Congressman Bennie Thompson, D-Miss., called on Mississippi Gov. Phil Bryant to drop a lawsuit that could end ACA protections for those with pre-existing conditions. Trip Burns/File Photo
Photo by Trip Burns/File Photo
JACKSON U.S. Congressman Bennie Thompson called on Mississippi Gov. Phil Bryant to withdraw from a lawsuit that could overturn protections for those with pre-existing conditions.
"This lawsuit is just another way he is restricting health-care rights for all Mississippians," the Democrat said in a press release Wednesday. "He needs to drop this lawsuit and finally stand up for everyone with pre-existing conditions."
Bryant is one of 20 Republican state officials nationwide who, earlier this year, signed onto a lawsuit seeking to gut the pre-existing conditions protections in the Affordable Care Act, also known as Obamacare. The lawsuit, Texas et al. v. United States et al., was filed in the United States District Court for the Northern District of Texas in February.
Last year, Congress repealed the law's individual mandate, which imposed tax penalties on Americans who could afford health care but chose not to get it. Bryant, Maine Gov. Paul LePage and 18 state attorneys general are asking the court to strike down the entire law, reasoning that, without the mandate, the ACA is unconstitutional.
Former Secretary of Agriculture Mike Espy, a Democrat who will be on the ballot for Mississippi's U.S. Senate special election on Nov. 6, agreed with Thompson.
"Congressman Thompson is absolutely right," Espy tweeted Wednesday. "They're coming for your health care, and we need leaders who will stop them. That's why I'm running for U.S. Senate."
In October, Democratic U.S. Senate Minority Leader Chuck Schumer targeted Bryant in a tweet of his own.
"(Bryant) is trying to gut protections for Americans with pre-existing conditions through the courts," Schumer wrote on Oct. 18.
Bryant denied the charge.
"(Sen. Schumer), you're wrong," Bryant wrote on Oct. 22. "This is about the unconstitutional Obamacare mandate that's been a disaster from the start, not pre-existing conditions. We will continue to uphold the constitution, while you continue to gut it."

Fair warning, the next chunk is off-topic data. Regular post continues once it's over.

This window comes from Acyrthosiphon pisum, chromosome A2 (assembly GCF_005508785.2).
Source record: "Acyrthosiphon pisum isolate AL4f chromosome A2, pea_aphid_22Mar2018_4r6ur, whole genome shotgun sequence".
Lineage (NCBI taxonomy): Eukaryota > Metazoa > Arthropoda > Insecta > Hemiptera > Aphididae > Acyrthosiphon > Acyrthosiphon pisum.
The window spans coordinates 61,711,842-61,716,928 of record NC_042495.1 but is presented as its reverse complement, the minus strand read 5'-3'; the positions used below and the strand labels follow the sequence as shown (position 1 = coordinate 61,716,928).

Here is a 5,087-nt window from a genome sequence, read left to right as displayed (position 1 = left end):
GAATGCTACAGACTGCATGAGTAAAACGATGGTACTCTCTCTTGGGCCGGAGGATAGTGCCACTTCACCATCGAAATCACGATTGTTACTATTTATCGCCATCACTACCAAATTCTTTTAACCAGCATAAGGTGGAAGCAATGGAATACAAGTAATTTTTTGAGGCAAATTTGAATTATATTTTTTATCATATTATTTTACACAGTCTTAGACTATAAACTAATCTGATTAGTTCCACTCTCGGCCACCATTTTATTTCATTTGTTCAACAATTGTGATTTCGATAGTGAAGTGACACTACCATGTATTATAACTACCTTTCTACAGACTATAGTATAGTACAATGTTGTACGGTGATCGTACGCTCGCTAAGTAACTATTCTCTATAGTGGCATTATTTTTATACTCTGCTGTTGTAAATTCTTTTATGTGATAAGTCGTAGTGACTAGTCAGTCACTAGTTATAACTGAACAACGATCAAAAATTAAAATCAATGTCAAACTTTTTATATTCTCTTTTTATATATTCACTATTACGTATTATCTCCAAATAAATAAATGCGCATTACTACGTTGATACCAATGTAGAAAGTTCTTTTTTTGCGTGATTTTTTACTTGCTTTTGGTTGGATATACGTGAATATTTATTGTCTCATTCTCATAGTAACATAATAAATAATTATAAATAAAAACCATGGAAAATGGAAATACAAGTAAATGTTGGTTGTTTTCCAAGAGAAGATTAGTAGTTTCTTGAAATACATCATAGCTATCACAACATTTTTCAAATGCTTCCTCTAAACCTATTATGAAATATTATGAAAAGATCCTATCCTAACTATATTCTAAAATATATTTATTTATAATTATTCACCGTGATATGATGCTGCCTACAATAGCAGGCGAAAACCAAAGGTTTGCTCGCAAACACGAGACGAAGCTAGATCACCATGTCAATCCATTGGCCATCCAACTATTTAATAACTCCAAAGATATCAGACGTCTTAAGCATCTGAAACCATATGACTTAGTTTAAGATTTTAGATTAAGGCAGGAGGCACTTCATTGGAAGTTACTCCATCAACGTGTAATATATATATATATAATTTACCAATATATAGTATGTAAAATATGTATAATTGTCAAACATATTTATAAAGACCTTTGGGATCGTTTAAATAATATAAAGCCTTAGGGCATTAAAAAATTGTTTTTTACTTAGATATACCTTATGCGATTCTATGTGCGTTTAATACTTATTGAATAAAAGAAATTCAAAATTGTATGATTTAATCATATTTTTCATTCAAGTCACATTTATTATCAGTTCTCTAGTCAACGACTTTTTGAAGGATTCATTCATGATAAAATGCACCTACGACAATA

Bryant's argument makes little sense, though; the mandate has already been repealed and the lawsuit, if successful, would indeed end prohibitions on insurance companies discriminating against Americans with pre-existing conditions.
If those protections are overturned, Americans with a history of conditions like diabetes, cancer or heart disease could once again be charged more or denied health insurance altogether.
A 2017 report from the U.S. Department of Health and Human Services found that about 51 percent, or 133 million, Americans under the age of 65 have a pre-existing condition.
The U.S. Justice Department declined to defend the law in court and, in June, asked that a ruling be postponed until January—after the midterm elections.
Thompson also criticized Bryant for rejecting the ACA's Medicaid expansion, the vast majority of which the federal government would have paid.
"He chose not to expand Medicaid, hurting patients and hospitals throughout the state," Thompson said. "This lawsuit is just another way he is restricting health-care rights for all Mississippians."
Five rural hospitals in the state have closed in recent years, which is attributed in part to Mississippi's failure to expand Medicaid. Hospitals in Amory, Clarksdale and Batesville are also in danger of closing.
Espy is campaigning in favor of expanding Medicaid, as is Democratic U.S. Senate candidate David Baria, who is running in the state's other U.S. Senate race. Mississippi Attorney General Jim Hood, a Democrat who is running for governor in 2019, has made Medicaid expansion and protection of rural hospitals a key part of his platform.
The U.S. Supreme Court has already upheld the ACA twice during legal challenges in 2012 and 2015, but the 2012 decision allowed states to reject Medicaid expansion if they wished. The law originally mandated expansion.
On Nov. 6, the same day as the national midterms, Mississippi voters will choose senators in Mississippi's regular U.S. Senate election and nonpartisan U.S. Senate special election. House seats in each of the state's four congressional districts are also on the ballot. Voters must bring a valid form of photo identification such as a driver's license or student ID. Polls are open from 7 a.m. to 7 p.m. For more information, read our voter guide here.
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Ashton Pittman covers politics and elections for the Jackson Free Press. Follow him on Twitter @ashtonpittman. Email him at [email protected]. Read more 2018 campaign coverage at jfp.ms/2018elections. Donna Ladd contributed to this report.